AXPONA: More That's New on Jason's Day Two

Doing my best to leave the rest of the poetry to the music, my second-day new-product coverage began with a visit to the Playback Designs room, manned by the company's president and designer, DSD champion Andreas Koch. There, I found two new Playback Designs products, the MPD-8 DAC ($22,000) and MPT-8 Digital Music Transport (target price $14,000-$20,000). Both are due out at year's end. While Andreas assured me that what I would hear would be the final sound of both products, I know there will be some software fixes to the transport, because it declared that my 11-track La Perla Baroqua SACD (Channel Classics) had 12 tracks.

In a system that also included Playback Designs' IPS-3 integrated amp/preamp/DAC used solely as a 130Wpc amp ($13,000), ATC SCM40 loudspeakers ($7000/pair), and Nordost Valhalla 2 cabling, Michael Bishop's less-than-24-hours old quad DSD mix of Lyn Stanley's "Break it to me Gently" was distinguished by extremely natural, totally believable timbres. The sound was a little blurry down low, and the ultra-smooth presentation of an ultra-smooth track lacked the last iota of sparkle. Regardless, both performance and sound were gorgeous and true. A track by Rachel Podger and colleagues from the above referenced SACD sounded remarkably smooth for a system that lacked power conditioning.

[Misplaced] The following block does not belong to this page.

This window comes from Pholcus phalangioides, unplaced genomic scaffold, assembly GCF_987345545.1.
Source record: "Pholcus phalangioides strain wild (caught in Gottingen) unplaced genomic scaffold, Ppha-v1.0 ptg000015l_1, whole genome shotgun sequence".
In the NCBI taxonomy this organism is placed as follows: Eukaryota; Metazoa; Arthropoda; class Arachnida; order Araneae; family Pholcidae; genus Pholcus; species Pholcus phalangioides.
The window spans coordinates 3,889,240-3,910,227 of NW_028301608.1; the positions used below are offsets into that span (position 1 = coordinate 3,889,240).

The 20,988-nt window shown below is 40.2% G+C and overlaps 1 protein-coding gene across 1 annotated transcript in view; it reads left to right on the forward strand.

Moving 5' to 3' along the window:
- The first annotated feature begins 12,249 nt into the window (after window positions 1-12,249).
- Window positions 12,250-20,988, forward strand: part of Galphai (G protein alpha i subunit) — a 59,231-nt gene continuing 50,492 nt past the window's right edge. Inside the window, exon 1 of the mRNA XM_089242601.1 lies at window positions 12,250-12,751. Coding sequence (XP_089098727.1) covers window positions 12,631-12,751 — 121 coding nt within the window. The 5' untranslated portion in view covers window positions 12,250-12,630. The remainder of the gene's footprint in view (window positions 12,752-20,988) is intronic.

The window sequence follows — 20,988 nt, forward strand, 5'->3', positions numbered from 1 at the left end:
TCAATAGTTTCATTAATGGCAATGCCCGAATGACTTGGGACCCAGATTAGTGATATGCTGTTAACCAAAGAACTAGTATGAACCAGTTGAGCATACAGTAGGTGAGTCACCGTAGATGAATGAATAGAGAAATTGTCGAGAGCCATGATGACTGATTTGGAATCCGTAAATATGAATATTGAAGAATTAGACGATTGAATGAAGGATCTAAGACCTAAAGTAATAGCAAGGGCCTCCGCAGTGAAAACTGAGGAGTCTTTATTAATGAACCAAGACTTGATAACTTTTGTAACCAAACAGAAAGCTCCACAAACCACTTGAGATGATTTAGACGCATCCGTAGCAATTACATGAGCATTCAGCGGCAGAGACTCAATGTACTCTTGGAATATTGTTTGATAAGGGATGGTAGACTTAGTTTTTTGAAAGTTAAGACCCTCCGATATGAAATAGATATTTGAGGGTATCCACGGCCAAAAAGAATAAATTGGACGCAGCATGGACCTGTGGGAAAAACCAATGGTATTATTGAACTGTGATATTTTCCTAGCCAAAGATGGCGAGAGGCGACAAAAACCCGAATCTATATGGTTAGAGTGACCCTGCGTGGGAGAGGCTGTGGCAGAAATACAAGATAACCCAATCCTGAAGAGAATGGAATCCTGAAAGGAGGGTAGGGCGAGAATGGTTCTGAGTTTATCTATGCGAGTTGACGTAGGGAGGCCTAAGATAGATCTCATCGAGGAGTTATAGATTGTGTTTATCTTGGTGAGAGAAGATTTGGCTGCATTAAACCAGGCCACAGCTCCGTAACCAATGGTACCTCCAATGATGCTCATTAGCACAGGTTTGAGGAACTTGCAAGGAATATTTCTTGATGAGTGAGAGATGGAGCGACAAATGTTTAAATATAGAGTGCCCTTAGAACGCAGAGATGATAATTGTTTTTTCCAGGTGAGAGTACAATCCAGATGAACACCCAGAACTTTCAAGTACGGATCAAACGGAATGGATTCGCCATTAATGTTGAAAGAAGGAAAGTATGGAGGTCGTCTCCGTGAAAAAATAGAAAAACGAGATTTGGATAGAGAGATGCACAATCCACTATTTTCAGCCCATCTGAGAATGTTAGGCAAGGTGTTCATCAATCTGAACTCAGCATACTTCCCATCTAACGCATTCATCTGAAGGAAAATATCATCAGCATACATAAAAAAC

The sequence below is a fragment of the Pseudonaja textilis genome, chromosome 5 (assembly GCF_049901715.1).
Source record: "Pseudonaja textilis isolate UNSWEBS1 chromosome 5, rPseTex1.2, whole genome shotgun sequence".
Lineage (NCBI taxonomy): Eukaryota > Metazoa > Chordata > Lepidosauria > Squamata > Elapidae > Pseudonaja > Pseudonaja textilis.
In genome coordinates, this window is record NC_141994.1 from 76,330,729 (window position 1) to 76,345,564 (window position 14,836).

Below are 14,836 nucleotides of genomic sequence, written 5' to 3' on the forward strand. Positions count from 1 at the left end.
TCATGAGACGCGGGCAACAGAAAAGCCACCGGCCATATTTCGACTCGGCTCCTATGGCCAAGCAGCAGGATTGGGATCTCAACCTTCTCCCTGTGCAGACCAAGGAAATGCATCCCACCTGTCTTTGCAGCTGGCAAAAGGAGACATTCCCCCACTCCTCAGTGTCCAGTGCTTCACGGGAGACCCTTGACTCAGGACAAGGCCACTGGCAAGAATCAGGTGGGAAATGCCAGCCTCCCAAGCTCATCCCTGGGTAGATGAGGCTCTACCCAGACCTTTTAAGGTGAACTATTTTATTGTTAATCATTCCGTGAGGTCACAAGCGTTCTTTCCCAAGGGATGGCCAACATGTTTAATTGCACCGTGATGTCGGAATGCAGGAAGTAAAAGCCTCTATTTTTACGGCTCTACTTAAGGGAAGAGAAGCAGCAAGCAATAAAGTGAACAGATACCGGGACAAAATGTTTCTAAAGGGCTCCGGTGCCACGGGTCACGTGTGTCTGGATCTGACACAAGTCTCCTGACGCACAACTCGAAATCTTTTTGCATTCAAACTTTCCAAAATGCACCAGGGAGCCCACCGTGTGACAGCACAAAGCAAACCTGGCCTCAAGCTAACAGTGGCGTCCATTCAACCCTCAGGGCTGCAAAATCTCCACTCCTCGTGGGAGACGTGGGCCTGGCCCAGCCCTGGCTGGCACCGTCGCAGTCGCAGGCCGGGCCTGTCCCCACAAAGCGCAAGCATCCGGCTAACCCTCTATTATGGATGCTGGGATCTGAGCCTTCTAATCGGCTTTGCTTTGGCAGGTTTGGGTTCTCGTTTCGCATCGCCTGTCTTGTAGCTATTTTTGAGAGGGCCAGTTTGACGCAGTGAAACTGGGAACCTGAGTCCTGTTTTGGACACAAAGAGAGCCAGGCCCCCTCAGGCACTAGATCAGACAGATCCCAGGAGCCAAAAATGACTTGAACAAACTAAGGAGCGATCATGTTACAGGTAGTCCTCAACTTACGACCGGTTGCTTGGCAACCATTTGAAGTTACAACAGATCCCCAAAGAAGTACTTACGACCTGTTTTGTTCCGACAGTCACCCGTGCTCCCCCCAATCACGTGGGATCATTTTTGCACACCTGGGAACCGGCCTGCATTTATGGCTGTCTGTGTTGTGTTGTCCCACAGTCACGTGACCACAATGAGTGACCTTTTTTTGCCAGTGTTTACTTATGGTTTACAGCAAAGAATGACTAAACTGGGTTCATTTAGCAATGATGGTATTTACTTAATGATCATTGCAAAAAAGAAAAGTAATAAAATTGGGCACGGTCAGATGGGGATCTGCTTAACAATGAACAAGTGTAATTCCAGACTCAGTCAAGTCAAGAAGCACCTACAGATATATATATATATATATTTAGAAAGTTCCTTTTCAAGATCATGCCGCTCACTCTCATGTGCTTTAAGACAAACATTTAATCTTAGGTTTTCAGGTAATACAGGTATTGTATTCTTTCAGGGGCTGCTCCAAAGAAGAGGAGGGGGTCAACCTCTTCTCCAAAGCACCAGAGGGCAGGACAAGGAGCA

J&B Distributors, headquartered in New Jersey, showed a multi-national system that included the Italian Unico CD Uno CD player ($2700), Adcom GFB 815 preamp ($499), Tagwood tube amplifier from China ($4000), Deluxe Acoustics DAF-350 loudspeakers from St. Petersburg, Russia ($3500), and stock cabling. The last item was intentional: Distributor Boris Meltsner has run into one too many consumers who, after hearing components demoed with after-market cabling, bought the equipment, took it home, hooked it up with stock power cords and lamp cord speaker wire and all that, and then complained that it sounded nowhere as good as what they had heard in the showroom.

Be that as it may, while an unidentified tape sounded really nice, the grand piano on my CD of Murray Perahia playing Handel lacked top end, and had an overemphasized and slightly muddy middle that was somewhat counterbalanced by tube warmth. Sometimes the system made Perahia's playing sound over-calculated—it isn't in the least—and other times his fast fingering a little smudged. As if to confirm the system's imbalance, the radiant voice of soprano Elly Ameling could not rise and sing clean and clear of an unnaturally dominant midrange glow. Ameling's radiance was missing, and her German was marked by extra sibilance not on the recording.